Here's a map of Forgottonia.
Follow the link to a FoxNews story.
There is a new push in the Maine legislature in the last few days to split the state into two states. The guy behind the proposal is Henry Joy, whose ideas are outlined in "Lost States" (He pleads his case every few years or so.) This time, Mr. Joy has a map--and it's remarkably similar to the one we created for the book (see above). Most folks think the idea is loopy, but Mr. Joy sure knows how to get press coverage... Here a few links: Fox news, Bangor News, Boston Herald.
Read the article documenting her error here.
(For a larger version of the map, go here.)
Here's how to win the Oscar: play the most movie-worthy real-life character in American history. The guy's name was William Bowles. Never heard of him? Read on: Here's a guy who gets kicked out of the U.S. military, joins a Creek tribe, marries the chief's daughter, consolidates several Native American nations, becomes their king, rallies the native people against an evil empire, gets captured and thrown into a Spanish prison, escapes, takes over a British ship, becomes a pirate—and there's more. In the third act he leads a ragtag force of 60 men in a takeover of Spanish fort. A huge Spanish force is dispatched to capture him, but they get lost. Eventually, after a series of action-packed battles, he is betrayed, captured by the enemy, and dies in a castle dungeon in Havana. OK, we have to change the ending. But can't you see Johnny Depp in this part? Or who do you think he looks like? Who should play him on the big screen? (Oh, along the way, he started a new state.... which is why he's mentioned here... and in the book!)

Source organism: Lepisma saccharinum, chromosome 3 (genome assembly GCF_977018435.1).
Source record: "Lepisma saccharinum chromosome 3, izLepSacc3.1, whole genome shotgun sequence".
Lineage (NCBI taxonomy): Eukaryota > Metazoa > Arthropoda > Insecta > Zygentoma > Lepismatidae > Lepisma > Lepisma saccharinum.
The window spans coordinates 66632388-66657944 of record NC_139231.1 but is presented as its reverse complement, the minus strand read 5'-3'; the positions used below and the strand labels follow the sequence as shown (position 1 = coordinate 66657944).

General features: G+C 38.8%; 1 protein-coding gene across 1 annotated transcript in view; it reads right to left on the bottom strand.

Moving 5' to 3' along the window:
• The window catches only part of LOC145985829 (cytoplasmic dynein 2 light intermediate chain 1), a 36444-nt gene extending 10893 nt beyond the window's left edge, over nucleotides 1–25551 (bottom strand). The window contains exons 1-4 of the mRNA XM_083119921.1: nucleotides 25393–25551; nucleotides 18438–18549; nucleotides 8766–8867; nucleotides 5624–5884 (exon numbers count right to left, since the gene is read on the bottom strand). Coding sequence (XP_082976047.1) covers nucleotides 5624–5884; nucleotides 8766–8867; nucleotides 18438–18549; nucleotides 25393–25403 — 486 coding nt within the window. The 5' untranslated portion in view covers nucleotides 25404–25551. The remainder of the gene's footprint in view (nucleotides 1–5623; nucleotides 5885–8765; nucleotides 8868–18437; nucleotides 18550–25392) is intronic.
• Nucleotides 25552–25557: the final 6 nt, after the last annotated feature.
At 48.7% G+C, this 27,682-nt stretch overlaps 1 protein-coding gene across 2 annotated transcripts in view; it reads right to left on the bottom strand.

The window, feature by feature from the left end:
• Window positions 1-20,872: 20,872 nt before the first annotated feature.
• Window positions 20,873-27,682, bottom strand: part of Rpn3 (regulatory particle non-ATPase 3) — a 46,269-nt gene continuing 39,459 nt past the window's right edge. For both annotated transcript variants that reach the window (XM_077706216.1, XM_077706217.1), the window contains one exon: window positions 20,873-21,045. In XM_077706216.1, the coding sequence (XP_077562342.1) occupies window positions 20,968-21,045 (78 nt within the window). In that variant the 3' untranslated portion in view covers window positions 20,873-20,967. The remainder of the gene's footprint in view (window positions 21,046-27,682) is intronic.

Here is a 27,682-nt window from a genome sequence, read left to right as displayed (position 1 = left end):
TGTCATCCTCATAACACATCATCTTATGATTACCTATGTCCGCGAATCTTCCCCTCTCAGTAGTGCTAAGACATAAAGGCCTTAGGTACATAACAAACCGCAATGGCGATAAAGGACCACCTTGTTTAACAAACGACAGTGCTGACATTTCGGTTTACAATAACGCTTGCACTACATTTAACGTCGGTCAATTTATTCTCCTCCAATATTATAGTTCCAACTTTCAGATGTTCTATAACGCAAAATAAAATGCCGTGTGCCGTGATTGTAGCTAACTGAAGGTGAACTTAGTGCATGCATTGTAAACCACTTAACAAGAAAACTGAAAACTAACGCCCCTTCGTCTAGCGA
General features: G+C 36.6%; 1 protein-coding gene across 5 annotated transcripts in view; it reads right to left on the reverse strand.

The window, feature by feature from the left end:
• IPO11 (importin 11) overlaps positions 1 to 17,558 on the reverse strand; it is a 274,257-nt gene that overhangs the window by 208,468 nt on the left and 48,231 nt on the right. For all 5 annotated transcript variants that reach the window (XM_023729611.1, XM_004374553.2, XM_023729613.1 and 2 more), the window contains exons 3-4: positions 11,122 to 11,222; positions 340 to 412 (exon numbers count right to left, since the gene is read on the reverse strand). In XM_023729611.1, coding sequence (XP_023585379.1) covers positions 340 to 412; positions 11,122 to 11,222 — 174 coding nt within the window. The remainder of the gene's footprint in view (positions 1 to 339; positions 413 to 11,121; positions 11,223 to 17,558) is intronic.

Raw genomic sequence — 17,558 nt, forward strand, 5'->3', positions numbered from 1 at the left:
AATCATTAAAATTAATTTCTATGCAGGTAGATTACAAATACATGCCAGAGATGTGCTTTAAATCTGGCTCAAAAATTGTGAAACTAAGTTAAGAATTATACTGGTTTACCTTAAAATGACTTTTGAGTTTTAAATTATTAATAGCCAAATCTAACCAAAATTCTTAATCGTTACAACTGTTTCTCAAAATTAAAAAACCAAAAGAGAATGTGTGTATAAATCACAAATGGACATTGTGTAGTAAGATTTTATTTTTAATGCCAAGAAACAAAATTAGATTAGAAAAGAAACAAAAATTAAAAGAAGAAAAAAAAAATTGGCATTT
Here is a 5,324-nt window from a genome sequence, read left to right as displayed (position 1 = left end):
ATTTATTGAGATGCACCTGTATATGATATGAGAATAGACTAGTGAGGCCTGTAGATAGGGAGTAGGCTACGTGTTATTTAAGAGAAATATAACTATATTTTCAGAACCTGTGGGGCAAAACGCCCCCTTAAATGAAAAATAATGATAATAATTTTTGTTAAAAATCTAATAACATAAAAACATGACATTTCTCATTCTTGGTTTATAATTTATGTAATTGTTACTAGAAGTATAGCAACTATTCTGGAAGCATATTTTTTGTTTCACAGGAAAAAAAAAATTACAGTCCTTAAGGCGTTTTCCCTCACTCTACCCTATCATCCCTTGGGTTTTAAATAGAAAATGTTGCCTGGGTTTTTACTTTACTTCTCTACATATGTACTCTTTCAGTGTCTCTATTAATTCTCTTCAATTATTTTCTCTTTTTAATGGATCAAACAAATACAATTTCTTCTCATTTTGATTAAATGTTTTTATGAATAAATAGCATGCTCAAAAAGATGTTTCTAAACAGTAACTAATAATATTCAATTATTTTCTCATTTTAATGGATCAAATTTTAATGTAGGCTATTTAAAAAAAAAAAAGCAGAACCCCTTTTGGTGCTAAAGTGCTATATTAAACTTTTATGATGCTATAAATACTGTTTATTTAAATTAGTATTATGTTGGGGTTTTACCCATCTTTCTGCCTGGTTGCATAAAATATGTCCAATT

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Topeka, Kansas is changing it's name to Google, Kansas--for a month, in an attempt to attract Google's high speed fiber. Smart. But if they are really serious, they ought to do the full monty and change their name permanently. There is a fascinating precedent in New Mexico, where the city of Hot Springs changed it's name to curry favor with a corporate leader. Back in 1950, Ralph Edwards ran the most popular reality show on television: Truth or Consequences. He held a contest--with the prize going to the biggest city that would change its name to help publicize his show. Hot Springs (pop. 4,200) won, and it remains Truth or Consequences to this day. And this isn't some "honorary" name, it's the real deal. So buck up Topeka. (Read more about this curious tale in Lost States, which is in Barnes & Noble as of yesterday. More to come.)